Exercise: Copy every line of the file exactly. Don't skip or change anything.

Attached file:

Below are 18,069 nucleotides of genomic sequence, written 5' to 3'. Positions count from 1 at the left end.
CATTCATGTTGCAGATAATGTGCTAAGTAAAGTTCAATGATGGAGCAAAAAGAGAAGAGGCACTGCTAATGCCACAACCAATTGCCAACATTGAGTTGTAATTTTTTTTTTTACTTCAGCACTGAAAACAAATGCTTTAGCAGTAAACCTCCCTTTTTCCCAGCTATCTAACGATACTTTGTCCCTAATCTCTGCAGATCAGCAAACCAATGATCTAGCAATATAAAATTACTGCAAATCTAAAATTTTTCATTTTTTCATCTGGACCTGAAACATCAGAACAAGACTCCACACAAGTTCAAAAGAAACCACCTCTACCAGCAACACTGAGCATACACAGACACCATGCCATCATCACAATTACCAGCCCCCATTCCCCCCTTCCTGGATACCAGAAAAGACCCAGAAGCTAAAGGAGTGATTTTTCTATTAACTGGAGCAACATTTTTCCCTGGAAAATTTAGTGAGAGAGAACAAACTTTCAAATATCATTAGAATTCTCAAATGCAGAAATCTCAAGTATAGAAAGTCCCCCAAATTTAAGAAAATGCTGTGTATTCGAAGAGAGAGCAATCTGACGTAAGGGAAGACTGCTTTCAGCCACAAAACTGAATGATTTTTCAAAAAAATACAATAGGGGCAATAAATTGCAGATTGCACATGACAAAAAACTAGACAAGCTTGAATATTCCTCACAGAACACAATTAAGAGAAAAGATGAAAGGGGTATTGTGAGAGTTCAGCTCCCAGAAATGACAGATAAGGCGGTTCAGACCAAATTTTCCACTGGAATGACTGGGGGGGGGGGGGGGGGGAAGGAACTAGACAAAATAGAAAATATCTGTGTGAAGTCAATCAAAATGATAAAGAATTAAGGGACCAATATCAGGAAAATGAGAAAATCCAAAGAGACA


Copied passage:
Below are 18,069 nucleotides of genomic sequence, written 5' to 3'. Positions count from 1 at the left end.
CATTCATGTTGCAGATAATGTGCTAAGTAAAGTTCAATGATGGAGCAAAAAGAGAAGAGGCACTGCTAATGCCACAACCAATTGCCAACATTGAGTTGTAATTTTTTTTTTTACTTCAGCACTGAAAACAAATGCTTTAGCAGTAAACCTCCCTTTTTCCCAGCTATCTAACGATACTTTGTCCCTAATCTCTGCAGATCAGCAAACCAATGATCTAGCAATATAAAATTACTGCAAATCTAAAATTTTTCATTTTTTCATCTGGACCTGAAACATCAGAACAAGACTCCACACAAGTTCAAAAGAAACCACCTCTACCAGCAACACTGAGCATACACAGACACCATGCCATCATCACAATTACCAGCCCCCATTCCCCCCTTCCTGGATACCAGAAAAGACCCAGAAGCTAAAGGAGTGATTTTTCTATTAACTGGAGCAACATTTTTCCCTGGAAAATTTAGTGAGAGAGAACAAACTTTCAAATATCATTAGAATTCTCAAATGCAGAAATCTCAAGTATAGAAAGTCCCCCAAATTTAAGAAAATGCTGTGTATTCGAAGAGAGAGCAATCTGACGTAAGGGAAGACTGCTTTCAGCCACAAAACTGAATGATTTTTCAAAAAAATACAATAGGGGCAATAAATTGCAGATTGCACATGACAAAAAACTAGACAAGCTTGAATATTCCTCACAGAACACAATTAAGAGAAAAGATGAAAGGGGTATTGTGAGAGTTCAGCTCCCAGAAATGACAGATAAGGCGGTTCAGACCAAATTTTCCACTGGAATGACTGGGGGGGGGGGGGGGGGGAAGGAACTAGACAAAATAGAAAATATCTGTGTGAAGTCAATCAAAATGATAAAGAATTAAGGGACCAATATCAGGAAAATGAGAAAATCCAAAGAGACA